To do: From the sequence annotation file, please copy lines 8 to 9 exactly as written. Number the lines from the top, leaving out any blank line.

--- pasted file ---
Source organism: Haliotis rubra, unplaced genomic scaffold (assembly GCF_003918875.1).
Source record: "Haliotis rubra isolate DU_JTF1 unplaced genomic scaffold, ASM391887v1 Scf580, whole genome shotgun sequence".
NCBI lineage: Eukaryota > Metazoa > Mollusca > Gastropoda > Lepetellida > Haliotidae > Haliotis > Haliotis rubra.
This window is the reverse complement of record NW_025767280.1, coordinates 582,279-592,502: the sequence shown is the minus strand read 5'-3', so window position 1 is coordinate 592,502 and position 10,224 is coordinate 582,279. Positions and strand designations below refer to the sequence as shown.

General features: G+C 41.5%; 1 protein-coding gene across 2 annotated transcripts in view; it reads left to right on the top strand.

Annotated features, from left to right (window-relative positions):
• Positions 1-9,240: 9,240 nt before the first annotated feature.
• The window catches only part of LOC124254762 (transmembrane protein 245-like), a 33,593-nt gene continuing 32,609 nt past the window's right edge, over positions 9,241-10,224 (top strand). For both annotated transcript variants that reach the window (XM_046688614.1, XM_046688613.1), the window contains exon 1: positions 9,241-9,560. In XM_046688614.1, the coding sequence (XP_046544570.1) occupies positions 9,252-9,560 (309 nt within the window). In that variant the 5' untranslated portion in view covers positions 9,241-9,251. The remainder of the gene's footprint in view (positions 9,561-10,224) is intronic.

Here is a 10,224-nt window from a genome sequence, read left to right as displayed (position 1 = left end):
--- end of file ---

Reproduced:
• The window catches only part of LOC124254762 (transmembrane protein 245-like), a 33,593-nt gene continuing 32,609 nt past the window's right edge, over positions 9,241-10,224 (top strand). For both annotated transcript variants that reach the window (XM_046688614.1, XM_046688613.1), the window contains exon 1: positions 9,241-9,560. In XM_046688614.1, the coding sequence (XP_046544570.1) occupies positions 9,252-9,560 (309 nt within the window). In that variant the 5' untranslated portion in view covers positions 9,241-9,251. The remainder of the gene's footprint in view (positions 9,561-10,224) is intronic.

Here is a 10,224-nt window from a genome sequence, read left to right as displayed (position 1 = left end):